Yes, our Manoomin (wild rice in Anishinaabemowin) Celebration will be held from 10am to 12pm on Saturday, September 12 at the Plenty Canada office near Lanark. If you have always been curious about wild rice, it is a great opportunity to learn about its significance both as a food and culturally. You will be able to witness how it is processed and learn about where and how it grows. The event will be held in mnoominii giizis (wild rice moon), which is when wild rice is harvested. Wild rice is a central aspect of the Anishinaabe migration story, as the nation was told to move west to the place where the food grows on the water. The grain is an important aspect of the traditional food systems in this area.
How can the community best support Plenty Canada in their work right now?
We are currently working on a number of projects and would love any support, whether it is volunteering, a financial contribution, or participating in our public programming. You can visit plentycanada.com or email us at email@example.com .
What are you personally most concerned about during these tough times?I am concerned for the health of our community here and globally during these isolating times. Now, more than ever, is such an important opportunity for reflection but also reconnection — to each other, to the land, and to the planet. In any given situation we have to choose how we will respond, and I hope that our choice will be to set our course towards a more kind, just and sustainable future.
What are you optimistic about in terms of Indigenous issues, environmental protection or sustainable development during and after the pandemic?
I am optimistic about the change that this disruption to our lives could catalyze. The pandemic is a symptom of a much deeper issue — the degradation of our natural world. This is a reality that’s been recognized by both western science, which I’m trained in, and Indigenous traditional knowledge, which I’ve been fortunate to be exposed to over the course of my work. COVID-19 is showing us that addressing the biodiversity and climate crisis is not a luxury. I’ve heard others suggest, and I believe, that this situation is offering humanity an opportunity to reflect and step up to the plate.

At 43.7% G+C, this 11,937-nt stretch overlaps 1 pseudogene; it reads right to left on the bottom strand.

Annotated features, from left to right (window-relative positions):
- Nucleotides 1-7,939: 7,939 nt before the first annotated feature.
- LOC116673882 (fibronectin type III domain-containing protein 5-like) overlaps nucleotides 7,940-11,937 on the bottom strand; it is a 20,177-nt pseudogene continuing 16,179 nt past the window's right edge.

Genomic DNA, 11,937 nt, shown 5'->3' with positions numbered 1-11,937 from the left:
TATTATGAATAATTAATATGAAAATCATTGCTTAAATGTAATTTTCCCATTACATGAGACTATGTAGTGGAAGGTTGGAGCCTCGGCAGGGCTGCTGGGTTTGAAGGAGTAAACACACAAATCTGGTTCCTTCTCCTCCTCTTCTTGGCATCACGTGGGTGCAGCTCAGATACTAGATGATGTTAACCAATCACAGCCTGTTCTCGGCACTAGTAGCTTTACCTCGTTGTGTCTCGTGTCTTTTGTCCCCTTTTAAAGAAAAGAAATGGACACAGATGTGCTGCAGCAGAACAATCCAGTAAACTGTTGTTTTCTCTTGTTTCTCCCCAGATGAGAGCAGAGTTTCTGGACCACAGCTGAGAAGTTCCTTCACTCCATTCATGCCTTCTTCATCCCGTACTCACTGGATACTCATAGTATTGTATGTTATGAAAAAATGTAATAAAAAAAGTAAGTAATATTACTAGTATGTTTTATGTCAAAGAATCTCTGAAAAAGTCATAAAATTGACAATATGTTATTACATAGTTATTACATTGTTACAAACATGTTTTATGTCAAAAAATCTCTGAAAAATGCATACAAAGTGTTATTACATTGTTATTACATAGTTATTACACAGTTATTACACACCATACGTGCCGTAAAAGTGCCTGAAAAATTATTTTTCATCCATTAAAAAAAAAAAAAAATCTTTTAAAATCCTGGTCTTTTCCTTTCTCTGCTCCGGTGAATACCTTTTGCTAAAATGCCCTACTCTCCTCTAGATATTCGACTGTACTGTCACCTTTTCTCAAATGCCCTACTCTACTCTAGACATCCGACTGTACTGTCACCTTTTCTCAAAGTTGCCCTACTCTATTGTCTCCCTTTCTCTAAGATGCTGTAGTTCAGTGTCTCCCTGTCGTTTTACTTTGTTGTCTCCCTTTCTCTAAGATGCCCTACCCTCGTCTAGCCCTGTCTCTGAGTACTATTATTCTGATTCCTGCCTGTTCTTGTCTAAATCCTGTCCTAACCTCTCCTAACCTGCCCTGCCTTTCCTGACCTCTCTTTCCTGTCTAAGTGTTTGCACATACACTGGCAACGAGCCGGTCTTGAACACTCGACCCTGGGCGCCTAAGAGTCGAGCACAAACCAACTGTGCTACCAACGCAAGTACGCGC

Above all, though, I’m inspired by our youth. Earlier this spring I was in a meeting with Alex Kay, one of our non-Indigenous participants of the Truth and Reconciliation program and a recent high school graduate. She referred to comments circulating online about humans being the virus of the earth, in response to noted improvements in water and air quality since March. I’ll never forget when she stated “I disagree. Let’s look at how Indigenous peoples have always taken care of this land. Ignorance is the virus of the earth, that we forget that we have this connection to it. I don’t think it’s fair at all to say that it’s humans when so many people have taken such good care of the earth for so many generations.” To hear that level of thinking from emerging young leaders as they begin to really engage with these issues helps fuel my optimism for the future.
By Sally Hansen
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theHumm is reaching out to members of our Ottawa Valley community to ask how they are finding ways to use their gifts and skills in these challenging times. Today’s subject is Joanna Jack, Programs Manager at Plenty Canada, an Indigenous-led non-profit organization that facilitates access to and shares resources with Indigenous peoples and other community groups around the world in support of their environmental protection and sustainable development goals. We contacted her to find out about som......